Barbera’s swerve toward respectability came in 1982 with Bricco dell’Uccellone. Winemaker Giacomo Bologna used grapes taken from a prime hilltop location near the town of Asti, aged the resulting wine in expensive, small French oak barrels, and released the wine for a higher price than had ever been asked for a Barbera. It was a move that shifted the perception of the grape. Uccellone is Piedmontese for the male member, which fully indicates that Bologna was aware of the chutzpah needed to release such a wine.

The wine was a sensation: plushly textured, with sweet, soft aromas, remarkable concentration, and a depth of color rarely seen in Barbera. In the last 20 years, especially in the ‘90s, many have emulated Bologna’s wine—some going too far in the other direction. These days it’s not difficult to find a Barbera that is too ripe, too soft, and overwhelmed with oak. But these style divisions are par for the course. David Lynch, general manager of New York’s Italian restaurant Babbo and coauthor of Vino Italiano: The Regional Wines of Italy (Clarkson Potter, 2002), says, “Barbera styles can be confounding. As is the case with a lot of Italian wine right now, there’s an ongoing debate between modern and traditional.” Traditional styles, says Lynch, are typically fruity, but with tangy acidity, lighter color, and less new wood. Modern styles are fruity, darkly colored, rich, soft, and woody. After the extremes of the 1990s Barberas, though, Lynch sees a return to moderation. “I think people are turning back a little towards tradition,” he says. “The ‘90s were a period of a lot of experimentation, and the majority has now settled into a style that’s more restrained than what they were doing.”

The grape has also benefited from an emphasis on improved viticulture. Alberto Chiarlo of the Michele Chiarlo estate told me that “the challenge has been extending the harvest by 10 or 15 days.” Without a long maturation on the vine, says Chiarlo, Barbera’s acidity level can be closer to a white wine’s than a red’s. In an average year, Barbera grapes would approach ripeness in mid-October. But, Chiarlo says, “to leave the bunches on the vine until the 15th of October is hard because the skin of Barbera is very thin. In October, statistically speaking, we have double the rain that we have in September. You have to work in the vineyards to have heavier skin, and you do this by green harvesting, having smaller yields, which produce tougher grapes.”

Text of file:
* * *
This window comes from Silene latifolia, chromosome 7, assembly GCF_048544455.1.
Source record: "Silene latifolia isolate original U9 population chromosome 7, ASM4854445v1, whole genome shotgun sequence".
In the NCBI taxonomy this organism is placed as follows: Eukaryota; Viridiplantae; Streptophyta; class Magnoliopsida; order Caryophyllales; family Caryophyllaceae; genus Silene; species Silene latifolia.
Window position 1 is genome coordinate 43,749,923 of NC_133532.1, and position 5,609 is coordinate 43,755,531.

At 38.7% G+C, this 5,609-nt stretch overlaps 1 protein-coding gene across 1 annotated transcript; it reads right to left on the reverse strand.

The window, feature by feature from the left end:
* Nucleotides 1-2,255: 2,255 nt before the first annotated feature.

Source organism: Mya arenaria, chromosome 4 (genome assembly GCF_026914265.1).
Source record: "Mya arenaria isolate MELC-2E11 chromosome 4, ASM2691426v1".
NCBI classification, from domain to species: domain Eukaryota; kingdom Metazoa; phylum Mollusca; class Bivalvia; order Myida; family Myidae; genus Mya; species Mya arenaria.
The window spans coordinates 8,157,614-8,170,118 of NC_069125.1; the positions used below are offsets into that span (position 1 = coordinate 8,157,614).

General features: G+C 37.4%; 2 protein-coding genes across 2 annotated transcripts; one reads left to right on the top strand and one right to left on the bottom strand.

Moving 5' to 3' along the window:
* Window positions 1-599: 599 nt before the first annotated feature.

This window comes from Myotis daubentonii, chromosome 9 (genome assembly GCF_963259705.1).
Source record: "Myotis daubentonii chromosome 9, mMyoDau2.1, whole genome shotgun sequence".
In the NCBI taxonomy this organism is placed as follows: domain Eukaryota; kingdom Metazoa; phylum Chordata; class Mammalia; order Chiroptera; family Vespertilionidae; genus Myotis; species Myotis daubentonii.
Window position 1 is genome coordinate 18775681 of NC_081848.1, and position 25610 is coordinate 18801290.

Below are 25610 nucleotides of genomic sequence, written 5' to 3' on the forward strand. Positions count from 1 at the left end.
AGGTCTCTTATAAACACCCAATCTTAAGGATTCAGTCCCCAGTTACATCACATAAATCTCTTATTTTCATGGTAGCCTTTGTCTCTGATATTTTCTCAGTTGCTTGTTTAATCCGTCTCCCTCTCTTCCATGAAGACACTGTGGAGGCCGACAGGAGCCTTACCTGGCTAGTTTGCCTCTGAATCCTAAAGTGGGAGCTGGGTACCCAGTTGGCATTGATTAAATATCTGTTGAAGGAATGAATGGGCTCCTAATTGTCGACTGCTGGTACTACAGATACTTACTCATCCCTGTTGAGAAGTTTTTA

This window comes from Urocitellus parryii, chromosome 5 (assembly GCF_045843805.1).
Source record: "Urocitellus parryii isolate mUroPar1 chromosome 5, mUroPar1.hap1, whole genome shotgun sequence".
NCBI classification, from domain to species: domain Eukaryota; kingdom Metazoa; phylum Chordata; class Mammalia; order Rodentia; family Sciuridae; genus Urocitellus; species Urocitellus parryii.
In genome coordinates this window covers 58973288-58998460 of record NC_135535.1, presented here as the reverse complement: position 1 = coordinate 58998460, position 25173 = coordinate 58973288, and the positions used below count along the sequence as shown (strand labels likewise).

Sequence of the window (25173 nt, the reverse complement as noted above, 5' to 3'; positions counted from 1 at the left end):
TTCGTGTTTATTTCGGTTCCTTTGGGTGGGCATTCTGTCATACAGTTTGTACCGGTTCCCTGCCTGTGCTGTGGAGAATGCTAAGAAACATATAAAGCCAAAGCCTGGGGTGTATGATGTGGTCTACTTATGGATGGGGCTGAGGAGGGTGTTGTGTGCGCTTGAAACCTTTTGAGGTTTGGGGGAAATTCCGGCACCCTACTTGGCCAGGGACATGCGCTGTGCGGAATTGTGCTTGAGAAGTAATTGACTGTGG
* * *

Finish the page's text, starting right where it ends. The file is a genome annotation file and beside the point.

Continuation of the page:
What to Look For

On store shelves, most bottles you encounter will more than likely be Barbera d’Alba and Barbera d’Asti. The consensus these days is that the best Barberas come from Asti. The hills around Alba are a great growing region, but that is where the finest, high-priced Nebbiolo wines come from, and the producers focus less on Barbera. In Asti, however, great Barbera has become a point of pride—so much so that producers there have created an unofficial sub-appellation centered around the town of Nizza. Producers who make wines from this appellation can call their Barberas “Nizza” if they follow the strict, self-applied production code and submit their wines to a panel of peer-judges before release. It is an assurance of quality.

Lynch says that at Mario Batali flagship Babbo, Barbera is selling very well these days. “It’s so versatile with food,” he says, and “there are a lot of great values out there” for Barbera, unlike Barolo and Barbaresco. Fran Kysela, a Virginia-based importer of European wines, agrees but thinks that Barbera will always remain “a wine sought after by just a small group of people who are knowledgeable and drink a lot of wine—so-called wine geeks.” Why? “Because the acidity is just too high. Most American drinkers just won’t go for wines that sharp.”

Kysela may be right, but right now there’s a lot of 2003 Barbera sitting on shelves. A hot vintage that resulted in naturally lower acidities and fruitier wines, it might be a good Barbera entry point for Americans to start acclimating their palates. And for those looking for a high-acid, low-tannin fix that’s not pinot noir, it might just be the right thing.

Jordan Mackay is a San Francisco–based wine and spirits specialist whose work has appeared in publications such as Gourmet, the Los Angeles Times, Food & Wine, and Decanter. Follow him on Twitter. Follow CHOW too, and become a fan on Facebook.